Eleanor Ross Taylor

1920 –

Eleanor Lilly Ross was born June 30, 1920, on a farm near Norwood, North Carolina. When she was nine years old, she published her first poem in a local newspaper. In 1940, Taylor graduated from the Woman’s College of the University of North Carolina (now the University of North Carolina at Greensboro) and went on to graduate school at Vanderbilt University in Nashville, Tennessee.

While Taylor was studying at Vanderbilt, fellow writers Caroline Gordon and Allen Tate introduced her to novelist Peter Taylor. They married within six weeks, and Eleanor Taylor followed her husband to academic jobs in North Carolina, Ohio, Massachusetts, and ultimately Virginia, where they lived for many years.

In 1960, Eleanor Taylor published her first book of poetry, Wilderness of Ladies (McDowell, Obolensky). Throughout her career, she received critical praise from respected poets such as Randall Jarrell. Influenced by Emily Dickinson and Edna St. Vincent Millay, Eleanor Taylor’s poems are known for their blunt, modernist poetics; they’re fragmented, tightly crafted works of free verse whose language is rooted in a regional foundation. Though Eleanor Taylor never labeled herself a feminist writer, her poems contain a clear awareness of the difficulties of women’s lives. In her New York Times review of Eleanor Taylor’s second collection, Welcome Eumenides (George Braziller, 1972), poet and critic Adrienne Rich wrote that Taylor’s poems “speak of the underground life of women … coping, hoarding, preserving, observing, keeping up appearances, seeing through the myths and hypocrisies, nursing the sick, conspiring with sister-women, possessed of a will to survive and to see others survive.”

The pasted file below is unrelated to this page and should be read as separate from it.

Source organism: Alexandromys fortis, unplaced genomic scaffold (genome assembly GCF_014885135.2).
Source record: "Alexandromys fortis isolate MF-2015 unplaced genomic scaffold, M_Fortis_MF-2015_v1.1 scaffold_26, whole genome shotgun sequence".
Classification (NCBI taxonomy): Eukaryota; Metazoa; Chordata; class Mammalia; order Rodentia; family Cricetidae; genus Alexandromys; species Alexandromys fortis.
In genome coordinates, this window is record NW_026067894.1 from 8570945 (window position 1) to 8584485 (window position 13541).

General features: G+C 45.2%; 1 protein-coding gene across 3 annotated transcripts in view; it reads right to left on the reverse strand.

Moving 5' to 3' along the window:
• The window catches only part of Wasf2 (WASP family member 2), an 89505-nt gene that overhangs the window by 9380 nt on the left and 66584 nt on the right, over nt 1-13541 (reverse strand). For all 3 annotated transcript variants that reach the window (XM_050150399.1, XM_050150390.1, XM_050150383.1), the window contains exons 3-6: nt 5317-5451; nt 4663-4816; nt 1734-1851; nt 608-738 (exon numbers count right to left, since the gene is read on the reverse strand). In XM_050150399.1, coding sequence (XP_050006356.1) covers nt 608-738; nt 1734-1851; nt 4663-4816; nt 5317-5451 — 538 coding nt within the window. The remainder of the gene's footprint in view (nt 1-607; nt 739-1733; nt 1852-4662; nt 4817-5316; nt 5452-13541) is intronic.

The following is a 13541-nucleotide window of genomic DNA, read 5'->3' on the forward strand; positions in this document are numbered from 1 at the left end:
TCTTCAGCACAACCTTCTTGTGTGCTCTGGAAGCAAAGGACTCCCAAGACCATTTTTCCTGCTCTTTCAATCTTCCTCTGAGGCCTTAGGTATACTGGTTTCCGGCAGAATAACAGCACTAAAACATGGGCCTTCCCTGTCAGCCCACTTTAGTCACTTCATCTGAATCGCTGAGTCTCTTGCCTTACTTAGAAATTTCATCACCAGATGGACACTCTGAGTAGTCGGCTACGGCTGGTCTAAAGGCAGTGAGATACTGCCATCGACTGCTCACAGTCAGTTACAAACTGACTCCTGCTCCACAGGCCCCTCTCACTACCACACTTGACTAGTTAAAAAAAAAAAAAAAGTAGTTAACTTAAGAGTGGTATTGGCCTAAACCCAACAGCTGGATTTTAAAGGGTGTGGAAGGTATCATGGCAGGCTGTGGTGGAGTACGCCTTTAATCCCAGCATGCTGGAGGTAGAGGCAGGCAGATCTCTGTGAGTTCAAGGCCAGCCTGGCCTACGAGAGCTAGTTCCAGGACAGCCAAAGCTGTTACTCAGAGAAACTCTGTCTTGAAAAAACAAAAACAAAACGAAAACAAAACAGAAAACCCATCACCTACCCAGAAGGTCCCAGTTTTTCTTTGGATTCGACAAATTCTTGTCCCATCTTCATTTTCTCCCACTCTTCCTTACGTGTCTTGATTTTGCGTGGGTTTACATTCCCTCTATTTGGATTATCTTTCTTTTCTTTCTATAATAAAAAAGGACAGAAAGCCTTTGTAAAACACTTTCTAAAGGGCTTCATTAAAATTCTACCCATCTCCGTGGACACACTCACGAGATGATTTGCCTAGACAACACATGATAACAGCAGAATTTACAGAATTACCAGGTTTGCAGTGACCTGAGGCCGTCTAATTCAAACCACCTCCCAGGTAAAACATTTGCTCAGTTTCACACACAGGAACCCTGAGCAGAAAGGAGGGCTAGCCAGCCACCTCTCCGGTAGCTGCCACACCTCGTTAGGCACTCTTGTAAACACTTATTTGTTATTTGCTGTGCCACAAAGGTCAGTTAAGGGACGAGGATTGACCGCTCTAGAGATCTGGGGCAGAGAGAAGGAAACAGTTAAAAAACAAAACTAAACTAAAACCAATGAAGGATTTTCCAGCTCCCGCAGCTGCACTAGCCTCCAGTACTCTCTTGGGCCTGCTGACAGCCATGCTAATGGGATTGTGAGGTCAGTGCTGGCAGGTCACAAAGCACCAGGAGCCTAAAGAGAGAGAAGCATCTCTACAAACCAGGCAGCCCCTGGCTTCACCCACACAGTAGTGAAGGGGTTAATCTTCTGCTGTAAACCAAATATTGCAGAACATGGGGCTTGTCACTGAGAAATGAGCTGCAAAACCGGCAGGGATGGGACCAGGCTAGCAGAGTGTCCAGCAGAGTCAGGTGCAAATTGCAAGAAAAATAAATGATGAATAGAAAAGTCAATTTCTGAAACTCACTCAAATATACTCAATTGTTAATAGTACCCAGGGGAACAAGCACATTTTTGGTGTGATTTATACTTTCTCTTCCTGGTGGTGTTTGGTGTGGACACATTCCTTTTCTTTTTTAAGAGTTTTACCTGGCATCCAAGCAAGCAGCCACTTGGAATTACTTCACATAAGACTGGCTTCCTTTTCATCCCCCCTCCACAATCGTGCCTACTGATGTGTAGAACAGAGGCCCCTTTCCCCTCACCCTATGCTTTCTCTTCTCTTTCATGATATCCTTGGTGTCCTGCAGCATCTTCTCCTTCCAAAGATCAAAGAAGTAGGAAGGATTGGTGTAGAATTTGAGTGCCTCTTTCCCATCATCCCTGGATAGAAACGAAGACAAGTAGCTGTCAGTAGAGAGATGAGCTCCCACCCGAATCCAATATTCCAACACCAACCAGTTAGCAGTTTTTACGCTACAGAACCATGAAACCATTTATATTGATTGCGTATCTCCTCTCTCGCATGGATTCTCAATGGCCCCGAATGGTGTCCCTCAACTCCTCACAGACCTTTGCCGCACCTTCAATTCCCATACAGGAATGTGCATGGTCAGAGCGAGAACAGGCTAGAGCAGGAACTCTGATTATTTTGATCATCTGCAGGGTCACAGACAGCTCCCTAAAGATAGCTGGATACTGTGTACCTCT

Eleanor Taylor published four other poetry collections: Captive Voices: New and Selected Poems, 1960–2008 (Louisiana State University Press, 2009); Late Leisure (Louisiana State University Press, 1999); Days Going/Days Coming Back (University of Utah Press, 1991); and New and Selected Poems (Stuart Wright, 1983). Her awards include the 1998 Shelley Memorial Prize from the Poetry Society of America, the 2000 Virginia Prize for Poetry from the Library of Virginia, and the 2000 Aiken Taylor Award for Modern American Poetry. In 2009, she was granted membership in the Fellowship of Southern Writers. The following year, she won the Ruth Lilly Poetry Prize, awarded to a “living U.S. poet whose lifetime accomplishments warrant extraordinary recognition.”

Eleanor Taylor died on December 30, 2012, in Falls Church, Virginia, at the age of ninety-one. 


Captive Voices: New and Selected Poems, 1960–2008 (Louisiana State University Press, 2009)
Late Leisure (Louisiana State University Press, 1999)
Days Going/Days Coming Back (University of Utah Press, 1991)
New and Selected Poems (Stuart Wright, 1983)
Welcome Eumenides (George Braziller, 1972)
Wilderness of Ladies (McDowell, Obolensky, 1960)